Canadian Law and Indigenous Self‐Determination: A Naturalist Analysis

SKU: 9781442628991

Gordon Christie
Grade Levels:
Twelve, Adult Education, College
Book Type:
University of Toronto Press
Copyright Date:

Sale price$57.00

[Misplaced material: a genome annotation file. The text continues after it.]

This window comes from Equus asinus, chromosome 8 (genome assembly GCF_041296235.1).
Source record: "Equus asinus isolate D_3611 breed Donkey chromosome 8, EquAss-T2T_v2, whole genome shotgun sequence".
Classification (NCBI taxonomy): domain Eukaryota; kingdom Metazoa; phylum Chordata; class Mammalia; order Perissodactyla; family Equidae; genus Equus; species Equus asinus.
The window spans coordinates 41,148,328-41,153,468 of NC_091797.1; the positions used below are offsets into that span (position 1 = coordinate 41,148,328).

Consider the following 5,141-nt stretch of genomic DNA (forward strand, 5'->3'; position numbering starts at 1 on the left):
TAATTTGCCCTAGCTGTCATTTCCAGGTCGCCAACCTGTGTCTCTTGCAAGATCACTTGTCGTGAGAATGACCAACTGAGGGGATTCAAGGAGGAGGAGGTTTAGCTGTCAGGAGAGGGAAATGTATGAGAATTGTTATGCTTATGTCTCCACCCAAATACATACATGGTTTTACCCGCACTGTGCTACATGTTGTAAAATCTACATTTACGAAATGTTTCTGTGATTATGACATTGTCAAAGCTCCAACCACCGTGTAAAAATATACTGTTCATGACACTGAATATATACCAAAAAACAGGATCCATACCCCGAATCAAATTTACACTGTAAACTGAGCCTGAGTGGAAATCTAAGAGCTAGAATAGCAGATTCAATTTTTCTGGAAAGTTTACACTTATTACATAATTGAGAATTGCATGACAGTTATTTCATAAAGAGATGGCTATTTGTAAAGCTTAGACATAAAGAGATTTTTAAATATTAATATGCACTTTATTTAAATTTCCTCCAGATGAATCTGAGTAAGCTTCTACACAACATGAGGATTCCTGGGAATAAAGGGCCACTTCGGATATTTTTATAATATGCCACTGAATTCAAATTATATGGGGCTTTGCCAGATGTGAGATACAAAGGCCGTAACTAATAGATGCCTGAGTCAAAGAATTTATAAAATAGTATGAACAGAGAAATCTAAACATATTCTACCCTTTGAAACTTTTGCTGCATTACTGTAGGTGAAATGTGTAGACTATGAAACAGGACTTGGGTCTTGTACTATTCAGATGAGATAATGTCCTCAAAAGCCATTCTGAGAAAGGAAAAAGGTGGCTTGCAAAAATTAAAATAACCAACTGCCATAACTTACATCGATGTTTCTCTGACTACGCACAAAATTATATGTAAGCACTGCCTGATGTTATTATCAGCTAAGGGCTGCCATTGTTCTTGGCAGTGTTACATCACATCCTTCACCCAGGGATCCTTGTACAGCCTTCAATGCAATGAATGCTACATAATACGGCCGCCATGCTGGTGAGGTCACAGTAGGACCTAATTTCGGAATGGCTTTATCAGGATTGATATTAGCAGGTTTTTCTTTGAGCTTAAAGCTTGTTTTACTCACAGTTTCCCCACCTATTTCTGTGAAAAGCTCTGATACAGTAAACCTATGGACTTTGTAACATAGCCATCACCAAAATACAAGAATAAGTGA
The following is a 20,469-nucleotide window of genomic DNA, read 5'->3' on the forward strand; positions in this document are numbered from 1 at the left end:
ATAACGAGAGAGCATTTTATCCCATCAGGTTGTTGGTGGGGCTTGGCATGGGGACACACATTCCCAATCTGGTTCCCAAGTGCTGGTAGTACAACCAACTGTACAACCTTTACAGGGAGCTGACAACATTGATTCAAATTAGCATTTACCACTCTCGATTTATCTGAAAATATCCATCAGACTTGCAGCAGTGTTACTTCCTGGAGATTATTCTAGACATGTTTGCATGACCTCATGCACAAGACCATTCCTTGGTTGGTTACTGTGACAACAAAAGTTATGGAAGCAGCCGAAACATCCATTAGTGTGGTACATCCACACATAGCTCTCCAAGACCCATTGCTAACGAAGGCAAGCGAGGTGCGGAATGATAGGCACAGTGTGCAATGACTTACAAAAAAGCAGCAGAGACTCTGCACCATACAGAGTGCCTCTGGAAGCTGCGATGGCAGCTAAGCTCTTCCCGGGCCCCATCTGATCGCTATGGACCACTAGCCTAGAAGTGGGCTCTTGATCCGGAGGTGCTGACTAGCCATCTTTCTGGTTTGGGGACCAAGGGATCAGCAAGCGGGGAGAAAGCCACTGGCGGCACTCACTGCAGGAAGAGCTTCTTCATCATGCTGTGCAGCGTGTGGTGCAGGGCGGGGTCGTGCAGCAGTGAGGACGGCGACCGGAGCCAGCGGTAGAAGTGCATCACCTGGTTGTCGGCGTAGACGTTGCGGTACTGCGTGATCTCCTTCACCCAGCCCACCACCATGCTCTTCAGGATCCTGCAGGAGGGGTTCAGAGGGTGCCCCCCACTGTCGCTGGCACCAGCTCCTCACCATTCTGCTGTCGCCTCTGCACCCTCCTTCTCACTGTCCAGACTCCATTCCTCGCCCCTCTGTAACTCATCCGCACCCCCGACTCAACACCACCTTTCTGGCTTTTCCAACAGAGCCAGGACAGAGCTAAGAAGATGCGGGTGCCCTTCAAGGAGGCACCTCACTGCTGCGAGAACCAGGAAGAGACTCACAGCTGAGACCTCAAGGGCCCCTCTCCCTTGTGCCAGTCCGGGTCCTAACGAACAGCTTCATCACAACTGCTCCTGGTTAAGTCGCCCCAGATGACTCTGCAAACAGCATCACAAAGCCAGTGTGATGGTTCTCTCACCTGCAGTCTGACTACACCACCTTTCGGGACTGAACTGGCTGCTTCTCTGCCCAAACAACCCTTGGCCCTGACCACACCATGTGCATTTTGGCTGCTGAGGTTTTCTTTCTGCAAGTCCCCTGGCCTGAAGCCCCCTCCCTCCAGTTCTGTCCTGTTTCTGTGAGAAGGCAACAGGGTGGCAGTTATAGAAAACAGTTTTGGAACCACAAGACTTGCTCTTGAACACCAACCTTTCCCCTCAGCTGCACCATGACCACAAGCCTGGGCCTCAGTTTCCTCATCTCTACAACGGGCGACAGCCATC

Canadian Law and Indigenous Self-Determination: A Naturalist Analysis by Gordon Christie discusses how for centuries, Canadian sovereignty has existed uneasily alongside forms of Indigenous legal and political authority. Canadian Law and Indigenous Self-Determination demonstrates how, over the last few decades, Canadian law has attempted to remove Indigenous sovereignty from the Canadian legal and social landscape. Adopting a naturalist analysis, Gordon Christie responds to questions about how to theorize this legal phenomenon, and how the study of law should accommodate the presence of diverse perspectives. Exploring the socially-constructed nature of Canadian law, Christie reveals how legal meaning, understood to be the outcome of a specific society, is being reworked to devalue the capacities of Indigenous societies. Addressing liberal positivism and critical postcolonial theory, Canadian Law and Indigenous Self-Determination considers the way in which Canadian jurists, working within a world circumscribed by liberal thought, have deployed the law in such a way as to attempt to remove Indigenous meaning-generating capacity.

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